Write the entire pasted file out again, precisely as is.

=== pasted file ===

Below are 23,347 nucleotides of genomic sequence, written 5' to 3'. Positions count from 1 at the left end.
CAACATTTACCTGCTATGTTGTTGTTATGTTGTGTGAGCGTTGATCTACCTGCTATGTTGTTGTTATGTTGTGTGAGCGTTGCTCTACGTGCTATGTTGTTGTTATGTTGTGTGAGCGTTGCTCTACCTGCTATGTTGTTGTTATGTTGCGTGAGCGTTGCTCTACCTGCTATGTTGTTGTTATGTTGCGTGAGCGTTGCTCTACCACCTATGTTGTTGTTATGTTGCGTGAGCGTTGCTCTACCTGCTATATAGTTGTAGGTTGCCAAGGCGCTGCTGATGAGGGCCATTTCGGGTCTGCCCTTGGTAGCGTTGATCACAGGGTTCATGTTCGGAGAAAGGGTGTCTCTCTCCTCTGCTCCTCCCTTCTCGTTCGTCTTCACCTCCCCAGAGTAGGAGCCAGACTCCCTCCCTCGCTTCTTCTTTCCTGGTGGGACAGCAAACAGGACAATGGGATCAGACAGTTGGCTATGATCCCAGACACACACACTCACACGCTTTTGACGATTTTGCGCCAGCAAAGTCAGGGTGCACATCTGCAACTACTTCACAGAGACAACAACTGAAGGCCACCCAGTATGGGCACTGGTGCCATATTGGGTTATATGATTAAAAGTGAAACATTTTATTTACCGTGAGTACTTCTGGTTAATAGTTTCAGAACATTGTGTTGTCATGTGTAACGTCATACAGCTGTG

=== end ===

Below are 23,347 nucleotides of genomic sequence, written 5' to 3'. Positions count from 1 at the left end.
CAACATTTACCTGCTATGTTGTTGTTATGTTGTGTGAGCGTTGATCTACCTGCTATGTTGTTGTTATGTTGTGTGAGCGTTGCTCTACGTGCTATGTTGTTGTTATGTTGTGTGAGCGTTGCTCTACCTGCTATGTTGTTGTTATGTTGCGTGAGCGTTGCTCTACCTGCTATGTTGTTGTTATGTTGCGTGAGCGTTGCTCTACCACCTATGTTGTTGTTATGTTGCGTGAGCGTTGCTCTACCTGCTATATAGTTGTAGGTTGCCAAGGCGCTGCTGATGAGGGCCATTTCGGGTCTGCCCTTGGTAGCGTTGATCACAGGGTTCATGTTCGGAGAAAGGGTGTCTCTCTCCTCTGCTCCTCCCTTCTCGTTCGTCTTCACCTCCCCAGAGTAGGAGCCAGACTCCCTCCCTCGCTTCTTCTTTCCTGGTGGGACAGCAAACAGGACAATGGGATCAGACAGTTGGCTATGATCCCAGACACACACACTCACACGCTTTTGACGATTTTGCGCCAGCAAAGTCAGGGTGCACATCTGCAACTACTTCACAGAGACAACAACTGAAGGCCACCCAGTATGGGCACTGGTGCCATATTGGGTTATATGATTAAAAGTGAAACATTTTATTTACCGTGAGTACTTCTGGTTAATAGTTTCAGAACATTGTGTTGTCATGTGTAACGTCATACAGCTGTG